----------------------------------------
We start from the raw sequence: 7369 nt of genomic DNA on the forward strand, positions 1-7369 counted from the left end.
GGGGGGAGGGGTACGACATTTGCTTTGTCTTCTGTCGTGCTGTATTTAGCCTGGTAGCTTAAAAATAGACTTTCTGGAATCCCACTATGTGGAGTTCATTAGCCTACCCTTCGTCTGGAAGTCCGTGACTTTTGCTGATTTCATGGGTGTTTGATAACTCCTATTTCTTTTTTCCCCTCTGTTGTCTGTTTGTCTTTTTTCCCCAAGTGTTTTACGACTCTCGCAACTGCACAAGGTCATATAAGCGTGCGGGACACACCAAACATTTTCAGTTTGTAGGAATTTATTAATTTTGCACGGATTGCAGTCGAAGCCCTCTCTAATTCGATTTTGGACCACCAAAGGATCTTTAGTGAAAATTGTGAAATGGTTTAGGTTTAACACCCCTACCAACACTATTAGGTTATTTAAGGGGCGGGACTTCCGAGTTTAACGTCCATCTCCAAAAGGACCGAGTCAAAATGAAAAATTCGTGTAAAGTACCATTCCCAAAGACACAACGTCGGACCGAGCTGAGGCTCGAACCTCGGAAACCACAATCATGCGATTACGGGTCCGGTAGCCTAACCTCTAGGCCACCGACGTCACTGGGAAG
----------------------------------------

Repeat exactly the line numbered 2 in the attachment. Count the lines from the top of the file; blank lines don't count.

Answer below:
GGGGGGAGGGGTACGACATTTGCTTTGTCTTCTGTCGTGCTGTATTTAGCCTGGTAGCTTAAAAATAGACTTTCTGGAATCCCACTATGTGGAGTTCATTAGCCTACCCTTCGTCTGGAAGTCCGTGACTTTTGCTGATTTCATGGGTGTTTGATAACTCCTATTTCTTTTTTCCCCTCTGTTGTCTGTTTGTCTTTTTTCCCCAAGTGTTTTACGACTCTCGCAACTGCACAAGGTCATATAAGCGTGCGGGACACACCAAACATTTTCAGTTTGTAGGAATTTATTAATTTTGCACGGATTGCAGTCGAAGCCCTCTCTAATTCGATTTTGGACCACCAAAGGATCTTTAGTGAAAATTGTGAAATGGTTTAGGTTTAACACCCCTACCAACACTATTAGGTTATTTAAGGGGCGGGACTTCCGAGTTTAACGTCCATCTCCAAAAGGACCGAGTCAAAATGAAAAATTCGTGTAAAGTACCATTCCCAAAGACACAACGTCGGACCGAGCTGAGGCTCGAACCTCGGAAACCACAATCATGCGATTACGGGTCCGGTAGCCTAACCTCTAGGCCACCGACGTCACTGGGAAG